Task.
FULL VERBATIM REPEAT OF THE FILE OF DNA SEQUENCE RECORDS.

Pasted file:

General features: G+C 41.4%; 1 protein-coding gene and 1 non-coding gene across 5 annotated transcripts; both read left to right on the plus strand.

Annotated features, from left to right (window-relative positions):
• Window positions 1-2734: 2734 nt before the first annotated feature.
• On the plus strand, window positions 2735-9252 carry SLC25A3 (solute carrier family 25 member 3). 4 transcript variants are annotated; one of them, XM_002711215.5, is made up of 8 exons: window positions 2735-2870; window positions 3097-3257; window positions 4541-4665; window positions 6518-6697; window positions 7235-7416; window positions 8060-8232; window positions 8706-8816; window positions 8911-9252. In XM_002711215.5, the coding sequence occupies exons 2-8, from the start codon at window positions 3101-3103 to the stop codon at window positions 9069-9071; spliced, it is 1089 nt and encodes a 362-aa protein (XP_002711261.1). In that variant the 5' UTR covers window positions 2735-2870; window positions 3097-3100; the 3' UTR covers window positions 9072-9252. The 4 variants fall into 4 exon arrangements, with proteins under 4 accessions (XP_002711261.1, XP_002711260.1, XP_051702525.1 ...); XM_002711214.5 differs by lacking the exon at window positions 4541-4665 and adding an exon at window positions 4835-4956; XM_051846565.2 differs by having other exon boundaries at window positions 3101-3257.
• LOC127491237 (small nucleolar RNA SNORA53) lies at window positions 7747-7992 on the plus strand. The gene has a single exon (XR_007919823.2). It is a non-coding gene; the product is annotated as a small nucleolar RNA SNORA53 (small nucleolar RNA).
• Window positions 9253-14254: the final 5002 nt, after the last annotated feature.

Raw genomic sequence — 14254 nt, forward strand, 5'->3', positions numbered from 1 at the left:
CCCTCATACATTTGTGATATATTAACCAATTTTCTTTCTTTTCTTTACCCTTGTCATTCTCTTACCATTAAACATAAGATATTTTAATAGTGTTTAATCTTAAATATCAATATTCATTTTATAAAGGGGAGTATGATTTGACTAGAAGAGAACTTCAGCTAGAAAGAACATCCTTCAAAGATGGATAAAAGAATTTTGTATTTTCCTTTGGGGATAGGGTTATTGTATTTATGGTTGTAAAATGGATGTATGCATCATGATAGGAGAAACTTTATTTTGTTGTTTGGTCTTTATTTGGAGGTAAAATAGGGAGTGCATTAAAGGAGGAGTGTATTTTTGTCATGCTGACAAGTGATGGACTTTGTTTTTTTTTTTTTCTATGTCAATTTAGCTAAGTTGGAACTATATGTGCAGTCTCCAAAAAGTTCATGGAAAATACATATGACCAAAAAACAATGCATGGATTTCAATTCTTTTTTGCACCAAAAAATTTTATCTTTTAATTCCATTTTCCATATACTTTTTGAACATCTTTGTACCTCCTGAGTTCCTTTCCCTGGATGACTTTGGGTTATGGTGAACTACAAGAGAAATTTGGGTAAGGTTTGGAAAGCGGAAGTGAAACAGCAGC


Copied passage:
General features: G+C 41.4%; 1 protein-coding gene and 1 non-coding gene across 5 annotated transcripts; both read left to right on the plus strand.

Annotated features, from left to right (window-relative positions):
• Window positions 1-2734: 2734 nt before the first annotated feature.
• On the plus strand, window positions 2735-9252 carry SLC25A3 (solute carrier family 25 member 3). 4 transcript variants are annotated; one of them, XM_002711215.5, is made up of 8 exons: window positions 2735-2870; window positions 3097-3257; window positions 4541-4665; window positions 6518-6697; window positions 7235-7416; window positions 8060-8232; window positions 8706-8816; window positions 8911-9252. In XM_002711215.5, the coding sequence occupies exons 2-8, from the start codon at window positions 3101-3103 to the stop codon at window positions 9069-9071; spliced, it is 1089 nt and encodes a 362-aa protein (XP_002711261.1). In that variant the 5' UTR covers window positions 2735-2870; window positions 3097-3100; the 3' UTR covers window positions 9072-9252. The 4 variants fall into 4 exon arrangements, with proteins under 4 accessions (XP_002711261.1, XP_002711260.1, XP_051702525.1 ...); XM_002711214.5 differs by lacking the exon at window positions 4541-4665 and adding an exon at window positions 4835-4956; XM_051846565.2 differs by having other exon boundaries at window positions 3101-3257.
• LOC127491237 (small nucleolar RNA SNORA53) lies at window positions 7747-7992 on the plus strand. The gene has a single exon (XR_007919823.2). It is a non-coding gene; the product is annotated as a small nucleolar RNA SNORA53 (small nucleolar RNA).
• Window positions 9253-14254: the final 5002 nt, after the last annotated feature.

Raw genomic sequence — 14254 nt, forward strand, 5'->3', positions numbered from 1 at the left:
CCCTCATACATTTGTGATATATTAACCAATTTTCTTTCTTTTCTTTACCCTTGTCATTCTCTTACCATTAAACATAAGATATTTTAATAGTGTTTAATCTTAAATATCAATATTCATTTTATAAAGGGGAGTATGATTTGACTAGAAGAGAACTTCAGCTAGAAAGAACATCCTTCAAAGATGGATAAAAGAATTTTGTATTTTCCTTTGGGGATAGGGTTATTGTATTTATGGTTGTAAAATGGATGTATGCATCATGATAGGAGAAACTTTATTTTGTTGTTTGGTCTTTATTTGGAGGTAAAATAGGGAGTGCATTAAAGGAGGAGTGTATTTTTGTCATGCTGACAAGTGATGGACTTTGTTTTTTTTTTTTTCTATGTCAATTTAGCTAAGTTGGAACTATATGTGCAGTCTCCAAAAAGTTCATGGAAAATACATATGACCAAAAAACAATGCATGGATTTCAATTCTTTTTTGCACCAAAAAATTTTATCTTTTAATTCCATTTTCCATATACTTTTTGAACATCTTTGTACCTCCTGAGTTCCTTTCCCTGGATGACTTTGGGTTATGGTGAACTACAAGAGAAATTTGGGTAAGGTTTGGAAAGCGGAAGTGAAACAGCAGC